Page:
Now a caution.  My sunflowers rarely get even a foot high before they are eaten by groundhogs and bunnies.  Groundhogs eat them back to the stem on a summer's eve.  Bunnies sample leaves over several days until just the stalk is left.  So, I have learned to plant them in pots on my deck, and this year, my husband generously gave me some space in the vegetable garden which is behind a wire fence.  The sunflower behind his head is actually a foot taller now and not yet in bloom like the one next to it!

Below are sunflowers on my deck.  This summer there has been LOTS of rain and I have had a reprieve from having to water these beauties almost every day on normal summer days.

I have also learned that seeds from these flowers ripen at an uneven pace and the goldfinch show up and eat about a half dozen each day...even from flowers still in bloom.

He comes each day and visits and waits patiently for the crop to come in picking here and there on an outside row while watching my shadow against the window.

Now, for a tidbit of folk wisdom.  "Sleeping with a sunflower under your pillow will permit you to know the truth of any matter."

Putting this under your pillow might interfere with a good night's sleep!

Wednesday, July 15, 2015

Burnt Sienna

Burnt sugar spice
Warm smooth sienna 
Pulled molasses taffy 
Reveals that inner glow 
Copper colored wings 
Release the stillness 
On the smothered air 

Moving the sweet
Smokey smell
Of tangerine fog
Against another eternity
While the universe
Waits for the embers
To tarnish black
Or just melt
Into another
Shade of brown

Sunday, July 12, 2015

Written on June 30

It is hard to sleep.  Barefoot, I cross the wet grass on a late June night and see an almost full moon ahead of me just above the silhouette of the trees.  It hangs like a giant milky pearl just above the Eastern horizon chasing the sun which is long gone from the ink black sky.  The night is very still and almost quiet.  Even the frogs seem to be at rest.  It is as if all life on the planet is waiting and watching and anticipating, while the fireflies continue to dance at their ball 30 feet in the air only distracted by their own glow.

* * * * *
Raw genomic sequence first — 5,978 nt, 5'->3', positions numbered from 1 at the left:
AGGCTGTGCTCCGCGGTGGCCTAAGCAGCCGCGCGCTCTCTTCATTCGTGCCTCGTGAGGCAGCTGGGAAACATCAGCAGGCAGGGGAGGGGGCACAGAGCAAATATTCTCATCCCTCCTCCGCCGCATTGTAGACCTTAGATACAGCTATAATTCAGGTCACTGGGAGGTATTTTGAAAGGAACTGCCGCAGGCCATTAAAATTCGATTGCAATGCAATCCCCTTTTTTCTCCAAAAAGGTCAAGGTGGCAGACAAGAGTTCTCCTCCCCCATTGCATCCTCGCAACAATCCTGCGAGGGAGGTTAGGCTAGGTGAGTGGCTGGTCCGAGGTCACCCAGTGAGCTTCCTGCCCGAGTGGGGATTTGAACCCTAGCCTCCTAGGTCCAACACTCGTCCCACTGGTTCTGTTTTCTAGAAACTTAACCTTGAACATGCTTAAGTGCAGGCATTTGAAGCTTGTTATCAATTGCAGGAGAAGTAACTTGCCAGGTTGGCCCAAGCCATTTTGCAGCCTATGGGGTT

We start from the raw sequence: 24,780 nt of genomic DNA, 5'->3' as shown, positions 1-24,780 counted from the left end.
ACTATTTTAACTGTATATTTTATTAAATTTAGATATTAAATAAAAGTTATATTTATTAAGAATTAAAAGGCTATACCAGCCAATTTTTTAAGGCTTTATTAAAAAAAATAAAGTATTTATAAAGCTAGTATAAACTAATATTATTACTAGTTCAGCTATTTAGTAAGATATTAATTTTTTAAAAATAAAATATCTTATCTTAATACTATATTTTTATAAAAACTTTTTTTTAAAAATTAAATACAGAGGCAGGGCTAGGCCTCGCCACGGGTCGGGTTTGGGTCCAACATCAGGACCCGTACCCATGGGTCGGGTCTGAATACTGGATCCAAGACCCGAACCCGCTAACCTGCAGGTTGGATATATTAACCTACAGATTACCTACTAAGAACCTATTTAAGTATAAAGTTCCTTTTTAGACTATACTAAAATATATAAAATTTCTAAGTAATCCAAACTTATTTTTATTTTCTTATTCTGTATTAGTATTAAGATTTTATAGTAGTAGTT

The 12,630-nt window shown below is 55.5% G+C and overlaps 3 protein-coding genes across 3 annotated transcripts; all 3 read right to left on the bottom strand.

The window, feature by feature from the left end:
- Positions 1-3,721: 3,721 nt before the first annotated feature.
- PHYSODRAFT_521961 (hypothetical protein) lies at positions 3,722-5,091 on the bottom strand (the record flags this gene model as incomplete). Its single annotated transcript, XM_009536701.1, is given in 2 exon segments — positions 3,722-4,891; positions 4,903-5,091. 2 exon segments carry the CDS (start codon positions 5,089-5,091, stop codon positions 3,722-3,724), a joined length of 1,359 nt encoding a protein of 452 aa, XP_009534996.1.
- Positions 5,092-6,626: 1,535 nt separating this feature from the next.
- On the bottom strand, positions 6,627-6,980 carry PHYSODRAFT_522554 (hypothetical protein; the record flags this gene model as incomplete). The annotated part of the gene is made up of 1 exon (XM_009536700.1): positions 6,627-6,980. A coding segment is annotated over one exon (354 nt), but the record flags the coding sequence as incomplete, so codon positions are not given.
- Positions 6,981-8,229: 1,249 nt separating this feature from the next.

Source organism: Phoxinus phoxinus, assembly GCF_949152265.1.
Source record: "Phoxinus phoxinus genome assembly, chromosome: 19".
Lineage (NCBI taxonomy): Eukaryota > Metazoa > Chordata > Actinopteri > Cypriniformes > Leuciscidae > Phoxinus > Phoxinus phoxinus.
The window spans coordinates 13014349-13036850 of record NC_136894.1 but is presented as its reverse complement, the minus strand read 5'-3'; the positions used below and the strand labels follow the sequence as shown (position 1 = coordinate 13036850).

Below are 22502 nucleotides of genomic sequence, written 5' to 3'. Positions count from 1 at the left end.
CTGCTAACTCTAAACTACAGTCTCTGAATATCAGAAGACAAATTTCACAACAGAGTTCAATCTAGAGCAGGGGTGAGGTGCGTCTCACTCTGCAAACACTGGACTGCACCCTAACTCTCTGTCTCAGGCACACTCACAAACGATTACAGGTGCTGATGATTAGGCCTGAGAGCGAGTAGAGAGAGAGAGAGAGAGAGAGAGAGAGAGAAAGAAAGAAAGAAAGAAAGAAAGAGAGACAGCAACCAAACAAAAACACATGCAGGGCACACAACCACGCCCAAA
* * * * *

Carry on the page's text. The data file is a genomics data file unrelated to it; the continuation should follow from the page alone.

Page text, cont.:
I have come to watch that bigger race/dance between Venus and Jupiter, the two largest planets in our solar system, because on this night they will hang side by side like best friends or the winner and runner up in a beauty contest.  Side by side, they glow and twinkle as if they were stars and not planets.  Eventually they will hug and kiss cheeks and then cross paths on their separate destinies and vastly different orbits.

I have read that this conjunction in their paths will not happen again for over two decades, and since I will, most likely, miss this space race another time,I am enthralled to see it tonight.  I wave back like a foolish fan.

As I turn to head back inside I see the white phlox glowing in the moonlight on the planet earth, and I pause to inhale her exotic fragrance and wonder if she is as amazed as I at this race that has gone on for millions and millions of years and seen by so much other life on this planet.